Specific Expectations
B1. Relating Science to Technology, Society, and the EnvironmentB1.1 analyse a technological device that applies the principles of linear or circular motion
B1.2 assess the impact on society and the environment of technological devices that use linear or circular motion

B2. Developing Skills of Investigation and Communication
B2.1 use appropriate terminology related to dynamics, including, but not limited to: inertial and noninertial frames of reference, components, centripetal, period, frequency, static friction, and kinetic friction
B2.2 solve problems related to motion, including projectile and relative motion, by adding and subtracting twodimensional vector quantities, using vector diagrams, vector components, and algebraic methods
B2.3 analyse, in qualitative and quantitative
terms, the relationships between the force of gravity, normal force, applied force, force of friction, coefficient of static friction, and coefficient of kinetic friction, and solve related twodimensional problems using freebody diagrams, vector components, and algebraic equations B2.4 predict, in qualitative and quantitative
terms, the forces acting on systems of objects (e.g., masses in a vertical pulley system [a “dumb waiter”], a block sliding off an accelerating vehicle, masses in an inclinedplane pulley system), and plan and conduct an inquiry to test their predictions B2.5 analyse, in qualitative and quantitative
terms, the relationships between the motion of a system and the forces involved (e.g., a block sliding on an inclined plane, acceleration of a pulley system), and use freebody diagrams and algebraic equations to solve related problems B2.6 analyse, in qualitative and quantitative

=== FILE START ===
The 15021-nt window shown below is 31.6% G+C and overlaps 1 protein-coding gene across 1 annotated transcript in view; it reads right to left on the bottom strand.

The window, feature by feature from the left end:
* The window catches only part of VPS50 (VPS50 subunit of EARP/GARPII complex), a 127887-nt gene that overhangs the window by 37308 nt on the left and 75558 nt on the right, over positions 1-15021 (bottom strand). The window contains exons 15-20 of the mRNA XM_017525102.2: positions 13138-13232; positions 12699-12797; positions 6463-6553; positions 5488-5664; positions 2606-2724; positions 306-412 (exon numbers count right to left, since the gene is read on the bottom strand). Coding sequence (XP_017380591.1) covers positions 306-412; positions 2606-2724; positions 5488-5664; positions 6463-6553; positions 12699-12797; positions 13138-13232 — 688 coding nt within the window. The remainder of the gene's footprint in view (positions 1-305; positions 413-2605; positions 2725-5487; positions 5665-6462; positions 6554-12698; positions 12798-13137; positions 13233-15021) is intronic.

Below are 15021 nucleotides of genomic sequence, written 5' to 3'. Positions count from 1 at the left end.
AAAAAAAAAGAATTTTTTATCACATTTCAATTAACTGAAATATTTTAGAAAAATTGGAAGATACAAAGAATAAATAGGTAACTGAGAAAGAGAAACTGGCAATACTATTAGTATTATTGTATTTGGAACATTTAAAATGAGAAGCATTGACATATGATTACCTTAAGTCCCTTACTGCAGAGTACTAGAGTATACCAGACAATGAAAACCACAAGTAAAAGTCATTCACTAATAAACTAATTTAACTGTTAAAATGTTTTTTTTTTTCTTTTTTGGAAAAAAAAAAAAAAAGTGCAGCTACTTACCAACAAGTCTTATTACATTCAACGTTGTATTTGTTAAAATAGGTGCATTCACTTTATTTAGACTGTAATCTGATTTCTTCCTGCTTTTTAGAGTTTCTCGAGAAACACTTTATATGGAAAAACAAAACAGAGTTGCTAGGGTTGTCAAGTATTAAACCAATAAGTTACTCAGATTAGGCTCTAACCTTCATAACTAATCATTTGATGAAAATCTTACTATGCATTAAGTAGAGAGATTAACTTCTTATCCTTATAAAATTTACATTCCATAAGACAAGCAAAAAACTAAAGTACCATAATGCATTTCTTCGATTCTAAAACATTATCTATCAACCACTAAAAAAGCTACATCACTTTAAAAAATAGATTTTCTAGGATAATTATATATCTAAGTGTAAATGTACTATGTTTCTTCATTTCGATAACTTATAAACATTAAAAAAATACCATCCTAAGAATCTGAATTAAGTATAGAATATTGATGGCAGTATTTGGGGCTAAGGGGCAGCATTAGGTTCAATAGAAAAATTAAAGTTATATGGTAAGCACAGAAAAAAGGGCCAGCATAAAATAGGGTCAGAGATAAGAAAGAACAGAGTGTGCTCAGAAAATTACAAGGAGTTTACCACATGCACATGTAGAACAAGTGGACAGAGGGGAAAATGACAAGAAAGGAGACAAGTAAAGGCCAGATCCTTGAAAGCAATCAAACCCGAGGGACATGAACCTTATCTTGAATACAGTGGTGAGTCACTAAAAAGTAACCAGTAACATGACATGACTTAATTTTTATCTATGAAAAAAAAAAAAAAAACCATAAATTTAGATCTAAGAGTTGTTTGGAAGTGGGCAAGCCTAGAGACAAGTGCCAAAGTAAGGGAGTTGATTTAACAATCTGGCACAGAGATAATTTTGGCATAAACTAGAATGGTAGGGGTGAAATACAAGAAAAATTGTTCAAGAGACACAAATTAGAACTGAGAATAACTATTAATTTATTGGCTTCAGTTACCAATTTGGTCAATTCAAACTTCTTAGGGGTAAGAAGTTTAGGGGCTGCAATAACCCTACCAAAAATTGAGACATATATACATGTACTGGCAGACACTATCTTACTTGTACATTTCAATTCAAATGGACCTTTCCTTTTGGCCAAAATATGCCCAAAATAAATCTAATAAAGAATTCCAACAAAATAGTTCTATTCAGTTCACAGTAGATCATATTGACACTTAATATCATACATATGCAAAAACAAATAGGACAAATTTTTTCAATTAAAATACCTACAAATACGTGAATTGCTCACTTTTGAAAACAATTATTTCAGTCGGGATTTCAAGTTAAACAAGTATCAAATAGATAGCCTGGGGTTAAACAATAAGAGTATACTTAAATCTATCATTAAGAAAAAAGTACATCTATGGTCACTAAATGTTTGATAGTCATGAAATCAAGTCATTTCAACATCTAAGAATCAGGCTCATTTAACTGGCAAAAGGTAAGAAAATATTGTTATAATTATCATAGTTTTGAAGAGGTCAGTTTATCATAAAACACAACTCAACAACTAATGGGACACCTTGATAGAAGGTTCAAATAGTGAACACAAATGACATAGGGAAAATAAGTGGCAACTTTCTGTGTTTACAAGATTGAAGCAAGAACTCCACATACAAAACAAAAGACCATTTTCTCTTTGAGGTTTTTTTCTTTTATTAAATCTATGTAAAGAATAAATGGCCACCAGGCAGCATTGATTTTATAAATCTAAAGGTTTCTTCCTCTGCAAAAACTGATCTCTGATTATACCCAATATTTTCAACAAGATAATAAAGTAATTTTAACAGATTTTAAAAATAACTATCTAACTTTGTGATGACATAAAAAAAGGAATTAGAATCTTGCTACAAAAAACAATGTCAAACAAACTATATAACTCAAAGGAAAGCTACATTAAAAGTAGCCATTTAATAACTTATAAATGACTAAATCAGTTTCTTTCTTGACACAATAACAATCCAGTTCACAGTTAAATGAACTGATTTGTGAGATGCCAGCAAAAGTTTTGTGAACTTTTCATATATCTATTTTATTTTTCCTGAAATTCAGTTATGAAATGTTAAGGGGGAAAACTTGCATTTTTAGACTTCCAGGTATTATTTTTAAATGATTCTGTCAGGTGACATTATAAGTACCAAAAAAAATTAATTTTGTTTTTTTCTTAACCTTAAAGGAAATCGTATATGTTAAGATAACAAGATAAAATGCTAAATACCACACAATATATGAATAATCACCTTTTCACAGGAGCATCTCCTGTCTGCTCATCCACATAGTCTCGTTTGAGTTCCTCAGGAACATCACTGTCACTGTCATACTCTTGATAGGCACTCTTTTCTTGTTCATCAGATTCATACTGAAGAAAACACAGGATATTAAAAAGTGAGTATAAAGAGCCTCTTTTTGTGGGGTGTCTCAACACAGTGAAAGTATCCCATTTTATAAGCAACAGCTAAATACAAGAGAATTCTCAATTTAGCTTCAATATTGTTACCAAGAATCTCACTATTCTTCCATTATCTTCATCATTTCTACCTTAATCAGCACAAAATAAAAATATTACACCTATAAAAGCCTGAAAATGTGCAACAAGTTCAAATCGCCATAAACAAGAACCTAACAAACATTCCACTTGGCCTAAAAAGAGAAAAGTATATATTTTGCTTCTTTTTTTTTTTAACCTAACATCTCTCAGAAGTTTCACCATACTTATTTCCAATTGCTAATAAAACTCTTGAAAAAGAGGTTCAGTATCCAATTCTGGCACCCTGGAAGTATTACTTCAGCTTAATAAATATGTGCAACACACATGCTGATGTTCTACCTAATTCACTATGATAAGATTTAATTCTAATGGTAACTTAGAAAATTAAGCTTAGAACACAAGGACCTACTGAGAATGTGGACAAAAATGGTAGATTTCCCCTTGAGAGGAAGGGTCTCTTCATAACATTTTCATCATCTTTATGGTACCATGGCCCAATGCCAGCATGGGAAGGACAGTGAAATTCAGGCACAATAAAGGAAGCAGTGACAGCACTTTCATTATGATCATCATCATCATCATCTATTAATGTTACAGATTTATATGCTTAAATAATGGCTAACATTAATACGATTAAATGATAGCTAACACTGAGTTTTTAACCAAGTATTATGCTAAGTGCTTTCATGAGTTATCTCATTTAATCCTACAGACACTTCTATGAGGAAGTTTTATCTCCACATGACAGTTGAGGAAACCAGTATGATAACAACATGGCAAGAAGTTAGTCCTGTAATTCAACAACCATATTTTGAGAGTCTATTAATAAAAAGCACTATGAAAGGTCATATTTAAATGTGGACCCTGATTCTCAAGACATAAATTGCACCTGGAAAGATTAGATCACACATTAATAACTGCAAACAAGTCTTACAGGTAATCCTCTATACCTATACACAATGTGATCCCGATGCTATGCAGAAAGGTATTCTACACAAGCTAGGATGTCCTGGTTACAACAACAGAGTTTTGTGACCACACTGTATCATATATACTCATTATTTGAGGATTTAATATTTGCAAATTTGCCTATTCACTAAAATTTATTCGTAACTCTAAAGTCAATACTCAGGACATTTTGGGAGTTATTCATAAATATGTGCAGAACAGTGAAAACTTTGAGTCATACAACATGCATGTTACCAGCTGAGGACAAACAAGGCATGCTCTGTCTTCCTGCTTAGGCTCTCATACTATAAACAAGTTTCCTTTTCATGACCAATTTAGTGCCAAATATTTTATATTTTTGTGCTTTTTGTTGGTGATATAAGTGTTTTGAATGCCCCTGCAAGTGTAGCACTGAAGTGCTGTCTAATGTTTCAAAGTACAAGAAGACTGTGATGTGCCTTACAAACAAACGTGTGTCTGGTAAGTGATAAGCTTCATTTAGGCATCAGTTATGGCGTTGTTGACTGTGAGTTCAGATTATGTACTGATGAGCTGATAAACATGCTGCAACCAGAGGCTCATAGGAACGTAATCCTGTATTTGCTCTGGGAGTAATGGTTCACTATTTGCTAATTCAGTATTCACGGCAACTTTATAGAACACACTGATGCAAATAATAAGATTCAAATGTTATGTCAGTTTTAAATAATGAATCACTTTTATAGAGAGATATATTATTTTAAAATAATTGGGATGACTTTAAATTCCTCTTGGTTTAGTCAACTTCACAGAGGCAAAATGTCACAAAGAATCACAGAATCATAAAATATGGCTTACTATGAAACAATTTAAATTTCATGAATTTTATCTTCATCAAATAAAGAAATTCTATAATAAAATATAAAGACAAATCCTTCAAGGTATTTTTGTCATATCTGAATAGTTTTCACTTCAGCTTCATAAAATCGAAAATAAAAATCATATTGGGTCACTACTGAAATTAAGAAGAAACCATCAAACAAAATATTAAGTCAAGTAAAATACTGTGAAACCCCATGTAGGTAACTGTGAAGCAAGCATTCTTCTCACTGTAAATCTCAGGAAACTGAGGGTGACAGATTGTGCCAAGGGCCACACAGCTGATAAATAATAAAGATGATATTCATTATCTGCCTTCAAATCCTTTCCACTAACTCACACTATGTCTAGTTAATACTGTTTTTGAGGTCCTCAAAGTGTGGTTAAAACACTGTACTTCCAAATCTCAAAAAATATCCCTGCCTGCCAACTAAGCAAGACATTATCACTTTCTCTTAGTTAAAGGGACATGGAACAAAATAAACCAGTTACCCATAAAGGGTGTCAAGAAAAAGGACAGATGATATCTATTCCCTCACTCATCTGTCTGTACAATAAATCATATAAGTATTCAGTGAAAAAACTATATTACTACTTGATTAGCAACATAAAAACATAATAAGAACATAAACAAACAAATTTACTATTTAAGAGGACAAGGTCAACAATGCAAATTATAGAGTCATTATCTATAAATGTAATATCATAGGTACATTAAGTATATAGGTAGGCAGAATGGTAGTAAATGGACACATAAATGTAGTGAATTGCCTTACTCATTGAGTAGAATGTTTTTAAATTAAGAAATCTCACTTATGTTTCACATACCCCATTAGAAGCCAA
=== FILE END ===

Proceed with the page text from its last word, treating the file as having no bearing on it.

terms, the forces acting on and the acceleration experienced by an object in uniform circular motion in horizontal and vertical planes, and use freebody diagrams and algebraic equations to solve related problems B2.7 conduct inquiries into the uniform circular
motion of an object (e.g., using video analysis of an amusement park ride, measuring the forces and period of a tether ball), and analyse, in qualitative and quantitative terms, the relationships between centripetal acceleration, centripetal force, radius of orbit, period, frequency, mass, and speed 
B3. Understanding Basic Concepts
B3.1 distinguish between reference systems
(inertial and noninertial) with respect to the real and apparent forces acting within such systems (e.g., apparent force in a rotating frame,apparent gravitational force in a vertically accelerating frame, real force pulling on the elastic of a ballandpaddle toy) B3.2 explain the advantages and disadvantages of static and kinetic friction in situations involving various planes (e.g., a horizontal plane, a variety of inclined planes)
B3.3 explain the derivation of equations for uniform circular motion that involve the variables frequency, period, radius speed, and mass